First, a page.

Fun Metro Course
9 Helpful / 0 Not
Pros: +High fun factor here. There are ace runs, some quick greens, just enough obstacles.
+Course was still under construction when I played but what was done was great. Lots of erosion control and other measures being put in to make this course look and play better.
+Can't lose a disc here.
+Lots to do in this park but it didn't feel crammed at all.
+All the tees are nice. They aren't uniform but the unique ones add to the character of this course. Nothing dangerous or too small.
+Easy to navigate.
+Safe and a great place to take new players or kids.
+Lots of fun places nearby to eat, drink, and see. Austin is a cool place.
Cons: -Pay to park
-Others have said that this course gets crowded. I played on a December morning and had no issues.
-Can be Texas hot during the summer.
-Fairly short and lacking a ton of variety
Other Thoughts: +This course is a casual course. It isn't a tourney course. No real hazards.
+An easier option that should take less time than Roy G which isn't too far away. Could be used as a warm up for Roy.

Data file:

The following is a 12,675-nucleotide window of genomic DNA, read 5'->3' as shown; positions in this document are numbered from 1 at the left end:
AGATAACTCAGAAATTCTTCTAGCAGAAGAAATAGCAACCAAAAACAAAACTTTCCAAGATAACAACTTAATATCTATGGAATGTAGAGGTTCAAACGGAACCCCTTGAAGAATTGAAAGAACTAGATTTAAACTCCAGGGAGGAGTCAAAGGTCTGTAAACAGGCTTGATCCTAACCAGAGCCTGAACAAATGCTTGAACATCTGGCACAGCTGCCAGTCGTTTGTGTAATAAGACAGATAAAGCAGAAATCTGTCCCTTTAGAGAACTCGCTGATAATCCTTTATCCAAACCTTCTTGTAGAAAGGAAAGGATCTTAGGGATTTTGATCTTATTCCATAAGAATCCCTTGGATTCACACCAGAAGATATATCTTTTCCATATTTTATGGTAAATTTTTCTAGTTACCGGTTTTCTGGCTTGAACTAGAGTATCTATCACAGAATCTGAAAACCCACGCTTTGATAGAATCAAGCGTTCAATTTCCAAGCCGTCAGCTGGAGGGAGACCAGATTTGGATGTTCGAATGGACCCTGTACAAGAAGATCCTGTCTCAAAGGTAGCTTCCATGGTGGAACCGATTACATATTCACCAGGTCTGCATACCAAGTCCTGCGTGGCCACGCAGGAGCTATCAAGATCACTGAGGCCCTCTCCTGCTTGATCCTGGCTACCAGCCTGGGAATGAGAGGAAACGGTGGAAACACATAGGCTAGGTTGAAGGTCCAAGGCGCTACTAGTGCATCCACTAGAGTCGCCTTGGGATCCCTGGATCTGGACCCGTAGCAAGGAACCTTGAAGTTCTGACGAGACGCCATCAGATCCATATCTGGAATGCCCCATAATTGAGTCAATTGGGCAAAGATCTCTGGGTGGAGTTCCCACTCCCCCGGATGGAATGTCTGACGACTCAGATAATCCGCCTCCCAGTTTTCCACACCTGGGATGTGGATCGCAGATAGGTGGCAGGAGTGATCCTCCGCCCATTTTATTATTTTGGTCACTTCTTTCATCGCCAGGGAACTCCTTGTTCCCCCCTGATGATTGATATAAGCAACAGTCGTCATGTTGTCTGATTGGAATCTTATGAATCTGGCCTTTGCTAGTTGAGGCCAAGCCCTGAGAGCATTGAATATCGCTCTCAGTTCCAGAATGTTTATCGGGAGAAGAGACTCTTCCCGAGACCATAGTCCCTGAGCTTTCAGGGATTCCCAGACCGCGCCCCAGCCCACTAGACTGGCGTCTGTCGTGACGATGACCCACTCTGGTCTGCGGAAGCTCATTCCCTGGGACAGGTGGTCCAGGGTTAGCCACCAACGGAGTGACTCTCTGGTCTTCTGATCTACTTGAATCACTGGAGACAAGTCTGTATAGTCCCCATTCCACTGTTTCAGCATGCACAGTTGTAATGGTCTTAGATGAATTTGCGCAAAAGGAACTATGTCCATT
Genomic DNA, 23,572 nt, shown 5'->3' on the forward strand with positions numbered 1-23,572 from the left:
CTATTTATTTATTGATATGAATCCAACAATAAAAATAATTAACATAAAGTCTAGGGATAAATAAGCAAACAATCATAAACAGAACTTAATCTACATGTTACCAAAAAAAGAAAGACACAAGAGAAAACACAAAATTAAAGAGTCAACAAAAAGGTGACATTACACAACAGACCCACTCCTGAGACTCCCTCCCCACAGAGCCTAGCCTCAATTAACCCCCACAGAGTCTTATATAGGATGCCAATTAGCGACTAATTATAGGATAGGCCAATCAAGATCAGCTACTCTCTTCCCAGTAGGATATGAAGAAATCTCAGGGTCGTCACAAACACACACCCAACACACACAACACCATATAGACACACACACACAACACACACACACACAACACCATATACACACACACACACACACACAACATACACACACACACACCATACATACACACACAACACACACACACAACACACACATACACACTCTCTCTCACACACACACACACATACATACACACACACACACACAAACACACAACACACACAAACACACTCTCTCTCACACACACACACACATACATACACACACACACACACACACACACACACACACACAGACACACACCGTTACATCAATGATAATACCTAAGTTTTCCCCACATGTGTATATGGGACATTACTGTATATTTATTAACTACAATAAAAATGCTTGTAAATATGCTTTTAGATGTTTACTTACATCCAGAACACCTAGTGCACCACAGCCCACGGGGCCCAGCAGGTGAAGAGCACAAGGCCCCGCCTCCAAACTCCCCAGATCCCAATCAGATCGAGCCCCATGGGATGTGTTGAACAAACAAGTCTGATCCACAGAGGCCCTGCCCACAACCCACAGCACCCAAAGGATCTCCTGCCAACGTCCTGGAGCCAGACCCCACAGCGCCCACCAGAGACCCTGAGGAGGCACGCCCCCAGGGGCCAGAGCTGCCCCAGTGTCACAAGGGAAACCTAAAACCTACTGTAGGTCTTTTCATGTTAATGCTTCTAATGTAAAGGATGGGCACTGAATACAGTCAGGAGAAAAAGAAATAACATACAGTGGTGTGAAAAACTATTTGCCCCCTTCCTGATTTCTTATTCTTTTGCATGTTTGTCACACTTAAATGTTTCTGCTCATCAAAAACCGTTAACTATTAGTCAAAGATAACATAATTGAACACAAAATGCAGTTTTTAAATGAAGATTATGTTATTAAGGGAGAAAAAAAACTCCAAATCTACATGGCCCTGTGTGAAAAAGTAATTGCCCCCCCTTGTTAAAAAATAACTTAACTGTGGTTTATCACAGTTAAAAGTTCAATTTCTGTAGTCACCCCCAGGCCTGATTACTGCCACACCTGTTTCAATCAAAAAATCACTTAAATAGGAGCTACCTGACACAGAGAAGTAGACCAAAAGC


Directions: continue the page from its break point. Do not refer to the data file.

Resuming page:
+For me, this course had a high fun factor and the park had a great atmosphere. The disc golf wasn't the greatest but it was better than nothing.
+Thanks to the City of Austin for doing necessary upkeep.
9 of 9 people found this review helpful.
Decent design but outdated (North 9)
0 Helpful / 3 Not
Pros: -Good course flow
-easy-ish to follow
-decent use of opportunities for elevation changes
-good seating at tees
Cons: -VERY outdated baskets: rusted, some with no inner chains
-tee boxes not well maintained
-lack of variety in shot selection
-NO WORKING WATER FOUNTAINS IN A CITY PARK?
Other Thoughts: *This review is only for the north 9
This is a good course for casual players, or if you want a little tune up. Good place to bring newbies
The drives are all pretty straightforward. No real risk/reward. No blind shots. Nothing really turns right.
All in all worth it for getting in your fix and crossing one off your list, but it isn't super memorable.